Based on these data, the negative inflexion point of the curve was considered as the damage level. At that point, a small increase in damaged leaf area resulted in great CO2 assimilation loss. In practice, the value was between 7 and 13% of damaged leaf area, which indicates that the control level for the pest is below the values found in the experiment. For easier interpretation of results, the hand counting of scales at the lower and upper limits within this range revealed that at 7% infestation there were about 40 new scales per leaf, and at 13% there were approximately 70. Therefore, the control level was below the infestation value of 40 scales per leaf.

Similarly, the analysis of mean CO2 assimilation for L. coffeella infesting Obatã coffee leaves allowed us to group means that did not show differences among themselves into three damaged leaf area intervals: 0-25%, 26-36%, and 37-100% (Figure 3D). In this case, the mean values for relative photosynthesis were 87% in the 0-25% damaged leaf area interval, 55% in the 26-36% interval, and 18% in the 37-100% interval. According to these data, the damage level for that physiological variable falls within the 26 to 36% range, and the control level is below it.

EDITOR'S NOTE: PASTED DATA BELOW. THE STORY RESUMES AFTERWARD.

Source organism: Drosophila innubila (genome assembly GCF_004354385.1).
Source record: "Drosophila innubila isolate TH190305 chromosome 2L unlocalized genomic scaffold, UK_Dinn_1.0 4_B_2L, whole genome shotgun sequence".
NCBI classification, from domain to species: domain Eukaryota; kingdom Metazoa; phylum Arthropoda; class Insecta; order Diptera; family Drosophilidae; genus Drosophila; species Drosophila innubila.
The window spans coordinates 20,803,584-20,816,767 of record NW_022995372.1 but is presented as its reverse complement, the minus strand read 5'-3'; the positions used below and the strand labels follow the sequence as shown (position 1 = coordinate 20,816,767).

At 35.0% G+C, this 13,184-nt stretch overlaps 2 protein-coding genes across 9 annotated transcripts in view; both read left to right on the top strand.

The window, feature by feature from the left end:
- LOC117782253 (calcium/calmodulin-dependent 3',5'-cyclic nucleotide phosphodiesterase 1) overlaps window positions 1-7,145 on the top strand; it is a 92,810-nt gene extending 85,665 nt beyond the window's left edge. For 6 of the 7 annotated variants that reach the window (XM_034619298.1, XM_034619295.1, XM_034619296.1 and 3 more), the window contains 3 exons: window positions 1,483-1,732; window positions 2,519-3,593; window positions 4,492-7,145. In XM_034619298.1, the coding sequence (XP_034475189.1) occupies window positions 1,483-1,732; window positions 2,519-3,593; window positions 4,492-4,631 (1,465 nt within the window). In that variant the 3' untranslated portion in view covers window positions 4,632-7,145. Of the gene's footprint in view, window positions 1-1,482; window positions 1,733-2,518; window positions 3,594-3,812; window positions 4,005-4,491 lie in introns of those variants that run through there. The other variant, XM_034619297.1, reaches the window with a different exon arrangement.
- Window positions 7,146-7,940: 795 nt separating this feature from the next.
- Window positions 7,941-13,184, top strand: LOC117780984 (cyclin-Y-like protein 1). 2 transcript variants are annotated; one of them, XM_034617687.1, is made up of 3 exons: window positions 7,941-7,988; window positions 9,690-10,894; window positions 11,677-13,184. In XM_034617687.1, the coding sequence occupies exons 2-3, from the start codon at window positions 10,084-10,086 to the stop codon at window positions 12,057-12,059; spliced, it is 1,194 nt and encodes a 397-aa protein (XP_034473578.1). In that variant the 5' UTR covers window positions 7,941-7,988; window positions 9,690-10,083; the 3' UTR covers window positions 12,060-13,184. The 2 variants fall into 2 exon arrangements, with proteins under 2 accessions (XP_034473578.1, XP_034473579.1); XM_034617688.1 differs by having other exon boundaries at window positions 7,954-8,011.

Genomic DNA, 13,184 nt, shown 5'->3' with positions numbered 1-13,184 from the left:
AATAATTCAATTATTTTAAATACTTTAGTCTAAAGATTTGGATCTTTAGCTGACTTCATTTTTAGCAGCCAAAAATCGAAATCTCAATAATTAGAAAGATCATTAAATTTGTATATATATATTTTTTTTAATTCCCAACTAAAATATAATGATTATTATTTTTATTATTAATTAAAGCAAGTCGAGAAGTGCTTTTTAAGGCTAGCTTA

The methodology used herein does not allow all hypotheses leading to photosynthesis reductions to be tested (Bailiss 1970, Gordon and Duniway 1982, Sziráki et al. 1984, Scholes et al. 1994, Scholes and Rolfe 1995, Madeira and Clark 1995, Abo-Fouls et al. 1996, Stangarlin and Pascholati 2000). However, some hypotheses concerning O. praelonga infestation on rangpur lime can be excluded. For example, the hypothesis according to which photosynthesis decreased due to carbohydrate accumulation and consequent retroinhibition (Scholes et al. 1994) can be eliminated, since the scales continuously suck plant sap, thus preventing the leaves from storing carbohydrates. Honeydew is always observed, and is often discharged in large quantities by the insect. The leaves did not show any changes in shape (Madeira and Clark 1995) but became more opaque than healthy leaves. However, large numbers of colonies covered significant portions of the leaf area and led to changes in radiant light absorption by the leaf. Lower absorption of the photosynthetically active photon flux probably caused stress and damage to the photosystem II (PS II). A similar situation can be observed for the coffee leaf-miner.